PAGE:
The following is an excerpt from a chapter out of my book, The Best Advice So Far, entitled “Saying No”:
I used to have a hard time saying no to people. It didn’t matter how many plates I had spinning at the time, if someone held another plate out and asked, “Gee, could you spin my plate, too?” I felt obliged to spin it along with the others. When I was younger, I think I told myself that saying yes was the same thing as being nice. Nice people say yes. Mean people say no. People like nice people. I like people to like me.
At some point along the way, however, I began to realize that I often had an awful lot of anxiety for such a “nice” person . Saying yes often made me actually feel mean. Resentful. Bitter. Call it what you will, I wasn’t happy, just worn out.
It was not easy to break my addiction to yes. But I slowly and surely began to add “no” to my vocabulary. The problem was that I tried my best to make no sound like yes, or at least feel like yes. I did this by way of explaining to a painful degree exactly why I was saying no. I would explain in detail my schedule of every other obligation, broken down into days and hours. I would compliment and affirm that I liked the person who was holding out the current plate, and assure them that, under other circumstances, I would, of course, gladly spin theirs.
I would tell them how much I hated saying no, and how it had been a life-long struggle, and how my high school English teacher had tried to force me say yes to a recitation in a poetry competition in which I was already entered in ten other events, and how I was needing to say no sometimes now for my own well-being.
In my mind, all of this explanation somehow tricked people into feeling like I was a yes kind of guy, even when I was saying no. In my mind, people cared deeply to hear all the details of my no. In my mind, they walked away probably even glad I had said no, because they felt they now knew me better for it. In my mind, I was keeping the universe in balance.
In reality, I was still completely stressed out after saying no…
The advice in that chapter was a life saver for me. And many others have expressed the same sentiments since. But here in this blog post, I want to talk about another facet of saying no that was not covered in the book, and which I’m realizing is overlooked by most people.
No is nice.
As I said in the beginning of my chapter on “Saying No,” I used to think that yes was nice and no was mean. I then moved to thinking that no was necessary. But no can actually be the nicest thing you say to someone. Let me explain.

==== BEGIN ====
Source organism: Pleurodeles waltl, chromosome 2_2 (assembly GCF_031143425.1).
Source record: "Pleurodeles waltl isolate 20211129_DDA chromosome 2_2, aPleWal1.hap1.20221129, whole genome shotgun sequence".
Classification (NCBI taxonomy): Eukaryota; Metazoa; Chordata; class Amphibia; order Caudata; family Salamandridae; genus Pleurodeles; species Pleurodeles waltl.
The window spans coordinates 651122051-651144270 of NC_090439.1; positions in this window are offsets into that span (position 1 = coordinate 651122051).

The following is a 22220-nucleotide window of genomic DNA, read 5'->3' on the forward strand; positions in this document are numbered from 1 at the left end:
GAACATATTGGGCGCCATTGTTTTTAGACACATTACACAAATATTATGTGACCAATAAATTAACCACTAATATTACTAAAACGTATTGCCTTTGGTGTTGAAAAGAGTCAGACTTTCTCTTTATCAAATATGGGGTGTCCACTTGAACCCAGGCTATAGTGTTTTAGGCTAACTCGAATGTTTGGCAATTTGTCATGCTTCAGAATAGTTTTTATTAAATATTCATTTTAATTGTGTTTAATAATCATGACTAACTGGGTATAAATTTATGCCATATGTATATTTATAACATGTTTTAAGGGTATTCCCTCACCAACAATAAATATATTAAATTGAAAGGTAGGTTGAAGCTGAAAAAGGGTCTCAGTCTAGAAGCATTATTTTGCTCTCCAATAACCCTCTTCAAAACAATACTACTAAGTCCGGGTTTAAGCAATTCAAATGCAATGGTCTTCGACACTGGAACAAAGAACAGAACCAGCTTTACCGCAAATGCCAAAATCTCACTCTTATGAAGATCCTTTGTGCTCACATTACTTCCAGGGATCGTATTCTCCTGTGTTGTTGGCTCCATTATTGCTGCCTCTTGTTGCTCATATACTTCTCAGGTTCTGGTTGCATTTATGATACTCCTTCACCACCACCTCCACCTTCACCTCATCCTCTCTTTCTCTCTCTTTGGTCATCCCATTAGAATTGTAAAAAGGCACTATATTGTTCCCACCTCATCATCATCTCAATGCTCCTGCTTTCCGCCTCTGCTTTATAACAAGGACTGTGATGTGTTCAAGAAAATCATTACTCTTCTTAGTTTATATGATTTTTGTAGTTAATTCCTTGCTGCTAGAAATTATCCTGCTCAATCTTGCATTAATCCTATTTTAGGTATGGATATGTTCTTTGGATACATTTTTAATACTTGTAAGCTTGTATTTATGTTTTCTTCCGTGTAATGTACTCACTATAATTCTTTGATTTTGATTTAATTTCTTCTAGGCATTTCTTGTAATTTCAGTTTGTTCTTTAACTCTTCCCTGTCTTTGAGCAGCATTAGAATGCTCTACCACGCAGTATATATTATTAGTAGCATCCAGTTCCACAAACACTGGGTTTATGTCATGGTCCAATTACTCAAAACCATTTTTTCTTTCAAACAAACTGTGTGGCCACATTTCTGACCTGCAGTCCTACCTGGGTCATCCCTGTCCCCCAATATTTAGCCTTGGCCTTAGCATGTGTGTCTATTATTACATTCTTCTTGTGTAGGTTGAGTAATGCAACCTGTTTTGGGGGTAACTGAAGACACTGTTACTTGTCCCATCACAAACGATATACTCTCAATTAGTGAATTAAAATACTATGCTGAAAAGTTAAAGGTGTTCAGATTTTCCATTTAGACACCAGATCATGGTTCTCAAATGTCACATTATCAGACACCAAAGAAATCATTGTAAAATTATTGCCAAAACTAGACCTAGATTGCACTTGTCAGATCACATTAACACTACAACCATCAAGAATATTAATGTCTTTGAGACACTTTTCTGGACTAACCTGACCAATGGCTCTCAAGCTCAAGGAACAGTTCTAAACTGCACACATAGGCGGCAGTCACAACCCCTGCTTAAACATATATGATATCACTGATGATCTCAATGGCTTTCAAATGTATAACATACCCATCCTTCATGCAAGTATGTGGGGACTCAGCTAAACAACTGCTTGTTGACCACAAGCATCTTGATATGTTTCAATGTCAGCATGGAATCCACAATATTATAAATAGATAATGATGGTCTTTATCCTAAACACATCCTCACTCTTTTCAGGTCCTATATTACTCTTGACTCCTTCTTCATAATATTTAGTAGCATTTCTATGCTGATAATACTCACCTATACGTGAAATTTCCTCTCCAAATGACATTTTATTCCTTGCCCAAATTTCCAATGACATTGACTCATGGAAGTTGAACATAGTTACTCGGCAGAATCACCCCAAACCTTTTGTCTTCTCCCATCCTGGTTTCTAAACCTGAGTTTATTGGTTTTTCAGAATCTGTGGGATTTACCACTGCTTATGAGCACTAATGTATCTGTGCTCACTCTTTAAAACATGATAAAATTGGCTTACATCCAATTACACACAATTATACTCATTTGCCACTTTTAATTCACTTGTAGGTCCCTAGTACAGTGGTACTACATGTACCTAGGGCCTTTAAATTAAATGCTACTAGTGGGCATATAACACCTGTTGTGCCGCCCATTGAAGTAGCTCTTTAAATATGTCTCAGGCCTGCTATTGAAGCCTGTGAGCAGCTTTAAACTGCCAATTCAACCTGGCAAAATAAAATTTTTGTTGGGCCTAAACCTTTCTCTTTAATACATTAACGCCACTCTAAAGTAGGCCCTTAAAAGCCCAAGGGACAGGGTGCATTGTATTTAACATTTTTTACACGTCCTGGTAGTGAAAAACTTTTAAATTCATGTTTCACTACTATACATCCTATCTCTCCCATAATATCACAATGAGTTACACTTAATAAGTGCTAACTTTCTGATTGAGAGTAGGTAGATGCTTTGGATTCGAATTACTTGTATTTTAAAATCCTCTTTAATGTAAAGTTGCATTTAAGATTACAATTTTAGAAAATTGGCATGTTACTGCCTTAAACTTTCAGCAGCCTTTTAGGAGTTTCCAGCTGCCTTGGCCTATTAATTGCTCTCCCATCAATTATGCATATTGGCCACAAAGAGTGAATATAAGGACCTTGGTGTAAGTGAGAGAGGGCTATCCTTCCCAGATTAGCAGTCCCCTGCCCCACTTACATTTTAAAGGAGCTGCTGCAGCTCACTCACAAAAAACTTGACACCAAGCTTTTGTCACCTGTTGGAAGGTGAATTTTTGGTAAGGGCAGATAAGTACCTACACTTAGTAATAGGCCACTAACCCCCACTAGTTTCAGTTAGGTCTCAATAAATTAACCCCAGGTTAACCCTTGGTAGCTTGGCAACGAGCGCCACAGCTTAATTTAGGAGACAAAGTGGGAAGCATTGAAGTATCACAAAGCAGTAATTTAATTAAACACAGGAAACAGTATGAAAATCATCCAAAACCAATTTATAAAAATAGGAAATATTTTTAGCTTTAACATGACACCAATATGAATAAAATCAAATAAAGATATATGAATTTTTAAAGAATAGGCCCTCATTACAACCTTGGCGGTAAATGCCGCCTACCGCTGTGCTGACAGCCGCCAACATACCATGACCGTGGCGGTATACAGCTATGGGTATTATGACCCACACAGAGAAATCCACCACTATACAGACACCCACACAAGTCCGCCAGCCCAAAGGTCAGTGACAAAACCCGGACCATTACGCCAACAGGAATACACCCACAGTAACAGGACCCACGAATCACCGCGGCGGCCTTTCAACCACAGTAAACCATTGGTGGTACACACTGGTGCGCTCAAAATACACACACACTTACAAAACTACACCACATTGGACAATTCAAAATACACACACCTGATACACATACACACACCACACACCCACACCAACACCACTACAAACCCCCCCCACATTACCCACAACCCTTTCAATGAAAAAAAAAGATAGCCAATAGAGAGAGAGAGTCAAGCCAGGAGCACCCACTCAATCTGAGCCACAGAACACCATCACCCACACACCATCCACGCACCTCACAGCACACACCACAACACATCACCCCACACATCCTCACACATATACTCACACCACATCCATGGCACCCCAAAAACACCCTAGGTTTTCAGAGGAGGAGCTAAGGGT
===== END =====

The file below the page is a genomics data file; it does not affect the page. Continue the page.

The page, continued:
By way of example, I love to collaborate with creative people. Creating by myself is terrific. But there are just some forms of creative venture that feel better and go further when you have other people involved who are equally invested and capable. They bring their own perspective and skills to a project, which can elevate it and take it in a direction that you yourself may never have stumbled upon.
I say I love to collaborate. But the truth is, I don’t do it often.
Now, I try to do it fairly often. I will get talking with someone and the topic of our shared creative passion will come up. Somewhere along the line in that conversation, my wheels begin to turn in a new direction and I start seeing the possibilities that this meeting of the minds could have if jointly applied. So I’ll say, “Hey, would you like to collaborate on something together? I could do this and you could do that, and we could really come up with something great! What do you think?”
This is most often met with an enthusiastic “YES! Great! Let’s do it!”
Being me, I can’t sleep. I’m too excited. So I get right to work, burning the midnight oil, pouring myself out into my part of the collaboration. I don’t want to hold things back!
Soon, I have something — something that feels strong and alive! I present it to my new collaboration partner, and they exclaim its virtues and promise to get to work.
A week passes. And then two. Then a month. No word.
I’ll check in and see if there is anything else I can do. Are they getting anywhere? Would it be better to meet live? Are they feeling inspired by the part I offered, or would they rather trash it and start things off themselves?
Here, explanations for the delay are proffered. Promises are made. But communication wanes and enthusiasm fizzles.
It can get a guy down, I tell you.
Let’s go back to that first meeting, when the idea of a collaboration was introduced. The “YES!” from the other person felt “nice” at the time. But was it, considering that it was really a no masquerading as a yes?
If you, like me, struggle with saying no, consider that, by politely declining, you may actually be doing the nicest thing.
Your no allows the other person to have realistic expectations.
Your no allows them to continue their pursuit for someone else who may be a legitimate yes, rather than merely waiting and hoping and losing time.
Your no allows communication between the two of you to continue unencumbered, without the awkwardness or avoidance that comes with having said yes when you really meant no.
No is not mean.
No is not even merely necessary.
No is nice.